How Do You Heal a Bruise

Jodie Michalak
Bruised leg

If you need to know how to get rid of bruises, you may soon find there is no quick or easy way to heal a bruise. Although unsightly and often painful, there is no way to heal or cure a bruise in a given amount of time.

Definition of a Bruise

A bruise is one of the most common and non-threatening medical conditions. Anyone who has made sudden unexpected impact with another force has most likely incurred a bruise at the site of the injury.

How to Treat Bruises

If you're wondering how to get rid of bruises or how to treat bruises at home, the best thing you can do is encourage the body's natural healing process, which requires time and a restful environment.

To help your body recover from a bruise, follow these steps.

1. Cleanse

Anytime an injury has occurred, the first step should always be cleansing the wound site. Take a few moments to clean the injury site with mild soapy water and pat dry. Chances are if you have a bruise, it may be accompanied by small cuts or peeled skin. If needed, follow cleansing with hydrogen peroxide and an antibacterial cream such as Neosporin.

2. Ice

Next, get an ice pack and apply ice directly on the injury in small timed intervals. The ice will help reduce the amount of swelling while constricting the blood flow to the site, thus preventing the visible signs of a bruise.

3. Compression

Apply a compression bandage around the injury, not too tight that it hinders the blood flow

4. Elevate

After the bruise has been cleansed and iced and a bandage has been applied, it's time to take it easy on the couch and elevate the wound site. To elevate the injury, prop the injured limb up on a pile of pillows and try to elevate it over the heart. Blood pressure is heavier below the waistline; to avoid excessive bruising on the legs, it's important to restrict some of the flow through elevation.

5. Relax

Now is the time to catch up on your favorite book or television programs. Once your bruise has been iced and elevated, you'll need to rest as much as possible to help your body recover.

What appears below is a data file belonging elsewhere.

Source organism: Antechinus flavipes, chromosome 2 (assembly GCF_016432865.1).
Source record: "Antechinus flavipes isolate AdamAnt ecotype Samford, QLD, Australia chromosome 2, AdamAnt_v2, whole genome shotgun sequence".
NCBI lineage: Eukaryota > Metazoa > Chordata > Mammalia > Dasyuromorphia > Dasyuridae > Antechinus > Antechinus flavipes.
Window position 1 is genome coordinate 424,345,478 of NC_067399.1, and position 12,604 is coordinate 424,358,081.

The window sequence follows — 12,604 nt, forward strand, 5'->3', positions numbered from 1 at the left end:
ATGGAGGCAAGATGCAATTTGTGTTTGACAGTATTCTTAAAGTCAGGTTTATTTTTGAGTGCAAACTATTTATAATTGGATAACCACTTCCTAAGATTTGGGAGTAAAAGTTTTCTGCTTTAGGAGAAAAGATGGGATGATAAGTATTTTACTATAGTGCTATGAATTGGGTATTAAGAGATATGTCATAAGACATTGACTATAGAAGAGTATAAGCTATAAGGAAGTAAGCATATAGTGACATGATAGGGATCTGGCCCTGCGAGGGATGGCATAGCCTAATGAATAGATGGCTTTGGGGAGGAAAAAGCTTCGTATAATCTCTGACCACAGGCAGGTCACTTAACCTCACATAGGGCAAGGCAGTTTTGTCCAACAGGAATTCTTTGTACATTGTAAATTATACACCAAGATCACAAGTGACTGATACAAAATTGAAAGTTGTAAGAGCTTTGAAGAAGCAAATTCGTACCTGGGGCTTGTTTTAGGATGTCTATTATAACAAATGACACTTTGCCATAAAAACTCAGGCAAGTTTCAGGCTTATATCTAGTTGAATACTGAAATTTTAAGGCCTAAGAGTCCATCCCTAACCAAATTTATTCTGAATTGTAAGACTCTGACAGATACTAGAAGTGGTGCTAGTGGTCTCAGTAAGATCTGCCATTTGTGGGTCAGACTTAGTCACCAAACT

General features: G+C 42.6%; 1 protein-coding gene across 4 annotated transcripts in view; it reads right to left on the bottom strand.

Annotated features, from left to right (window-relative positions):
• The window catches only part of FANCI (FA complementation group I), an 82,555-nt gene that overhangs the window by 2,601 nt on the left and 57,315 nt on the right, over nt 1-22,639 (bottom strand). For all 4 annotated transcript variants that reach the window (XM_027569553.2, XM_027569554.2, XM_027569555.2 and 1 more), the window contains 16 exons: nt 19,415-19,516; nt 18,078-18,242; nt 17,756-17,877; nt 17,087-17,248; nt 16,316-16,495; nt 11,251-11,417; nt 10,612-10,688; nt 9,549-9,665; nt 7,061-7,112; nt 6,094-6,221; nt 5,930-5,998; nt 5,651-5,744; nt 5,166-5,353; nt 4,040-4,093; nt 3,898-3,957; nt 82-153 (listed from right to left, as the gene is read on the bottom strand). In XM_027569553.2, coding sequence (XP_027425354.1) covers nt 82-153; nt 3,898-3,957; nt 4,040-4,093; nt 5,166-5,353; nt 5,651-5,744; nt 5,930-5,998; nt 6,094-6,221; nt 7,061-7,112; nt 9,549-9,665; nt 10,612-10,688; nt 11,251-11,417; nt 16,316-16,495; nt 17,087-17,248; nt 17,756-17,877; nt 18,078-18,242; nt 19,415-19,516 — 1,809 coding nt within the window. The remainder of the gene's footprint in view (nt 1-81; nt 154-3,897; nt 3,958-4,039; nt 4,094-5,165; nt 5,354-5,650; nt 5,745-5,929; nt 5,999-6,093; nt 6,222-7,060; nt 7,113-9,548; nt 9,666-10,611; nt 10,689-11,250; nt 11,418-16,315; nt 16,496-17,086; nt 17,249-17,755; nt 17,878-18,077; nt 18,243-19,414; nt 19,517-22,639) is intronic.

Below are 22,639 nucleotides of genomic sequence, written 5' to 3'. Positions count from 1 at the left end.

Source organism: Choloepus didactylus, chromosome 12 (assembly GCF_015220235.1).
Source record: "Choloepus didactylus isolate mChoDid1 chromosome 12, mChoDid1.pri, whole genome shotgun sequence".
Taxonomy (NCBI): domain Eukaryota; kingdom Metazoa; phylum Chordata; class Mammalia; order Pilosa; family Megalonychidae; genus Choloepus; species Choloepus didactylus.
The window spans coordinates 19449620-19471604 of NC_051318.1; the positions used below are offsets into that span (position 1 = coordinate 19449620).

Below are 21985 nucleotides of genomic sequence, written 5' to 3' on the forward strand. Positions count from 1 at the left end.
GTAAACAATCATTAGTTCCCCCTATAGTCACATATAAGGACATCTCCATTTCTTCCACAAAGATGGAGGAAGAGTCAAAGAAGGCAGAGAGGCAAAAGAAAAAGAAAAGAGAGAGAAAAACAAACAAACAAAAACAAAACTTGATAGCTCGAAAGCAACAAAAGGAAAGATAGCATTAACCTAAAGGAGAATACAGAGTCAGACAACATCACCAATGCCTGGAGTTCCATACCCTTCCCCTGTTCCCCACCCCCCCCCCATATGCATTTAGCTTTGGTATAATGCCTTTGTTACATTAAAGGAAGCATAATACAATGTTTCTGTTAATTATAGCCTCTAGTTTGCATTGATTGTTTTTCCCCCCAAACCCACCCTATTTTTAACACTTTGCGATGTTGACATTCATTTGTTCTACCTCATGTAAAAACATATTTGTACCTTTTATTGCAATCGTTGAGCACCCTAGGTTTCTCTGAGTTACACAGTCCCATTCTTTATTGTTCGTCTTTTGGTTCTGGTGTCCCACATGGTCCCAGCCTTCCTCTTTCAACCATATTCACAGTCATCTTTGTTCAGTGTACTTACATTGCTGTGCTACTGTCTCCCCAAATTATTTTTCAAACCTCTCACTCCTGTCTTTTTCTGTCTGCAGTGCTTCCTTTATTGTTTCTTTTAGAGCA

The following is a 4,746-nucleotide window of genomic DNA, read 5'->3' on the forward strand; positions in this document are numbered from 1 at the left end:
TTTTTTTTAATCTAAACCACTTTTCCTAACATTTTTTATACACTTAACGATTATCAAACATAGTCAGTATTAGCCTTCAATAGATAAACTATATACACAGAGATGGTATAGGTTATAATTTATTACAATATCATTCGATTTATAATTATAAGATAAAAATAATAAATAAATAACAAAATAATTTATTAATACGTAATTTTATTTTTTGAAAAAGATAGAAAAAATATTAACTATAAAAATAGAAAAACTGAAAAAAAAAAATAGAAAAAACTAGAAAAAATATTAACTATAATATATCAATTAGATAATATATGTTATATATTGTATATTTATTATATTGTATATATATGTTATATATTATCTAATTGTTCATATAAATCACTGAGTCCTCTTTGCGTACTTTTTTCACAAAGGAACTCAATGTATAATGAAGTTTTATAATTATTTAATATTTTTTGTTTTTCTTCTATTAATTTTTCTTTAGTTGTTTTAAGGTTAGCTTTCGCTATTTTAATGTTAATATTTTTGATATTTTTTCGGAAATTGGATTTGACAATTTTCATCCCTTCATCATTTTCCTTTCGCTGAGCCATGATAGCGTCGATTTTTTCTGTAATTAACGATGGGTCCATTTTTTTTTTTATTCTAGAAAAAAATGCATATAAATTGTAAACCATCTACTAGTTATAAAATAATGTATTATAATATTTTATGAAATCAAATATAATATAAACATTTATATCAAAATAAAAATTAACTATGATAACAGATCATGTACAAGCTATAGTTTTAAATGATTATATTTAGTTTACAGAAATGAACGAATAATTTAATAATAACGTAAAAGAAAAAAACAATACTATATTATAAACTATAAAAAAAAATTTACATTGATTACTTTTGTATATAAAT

6. Pain Medication

For mild pain relief, administer Tylenol, Acetaminophen or Excedrin if needed. Avoid aspirin pain relief, which will only inhibit your body's ability to clot the blood. Aspirin is a blood thinner, and blood flow will increase if administered, thus increasing the size and the diameter of the bruise.

Consider Topical Creams

There are a few topical creams on the market aimed at treating bruises. Many of these products, such as Lanosil, are designed to prevent the onset of a bruise after injury occurs. Infused with either vitamin A, vitamin K or the plant supplement Arnica, these creams or gels are said to reduce swelling and redness while promoting the body's natural healing process. Keep in mind if you seek out one of these over the counter remedies, results are not promised nor guaranteed.

Seeking Medical Treatment

While most bruises will recover in due time, there are plenty of people who require medical treatment for them. Both the elderly and young children or infants should seek medical care when necessary. In addition, if a bruise does not heal within a couple of weeks or if the injury or condition worsens, or if it's accompanied by severe pain, blurred vision, vomiting or dizziness, it's time to seek medical care.

Important: For infants or small children, it is always advised that you seek medical care for a head injury rather than treat at home. Many head injuries can be fatal and the symptoms may be too minimal to self diagnosis.

While there are a few over the counter treatments for bruises, the best process for healing a bruise is to rest, relax, ice the area and play the waiting game while your body recovers from the unexpected blow.

How Do You Heal a Bruise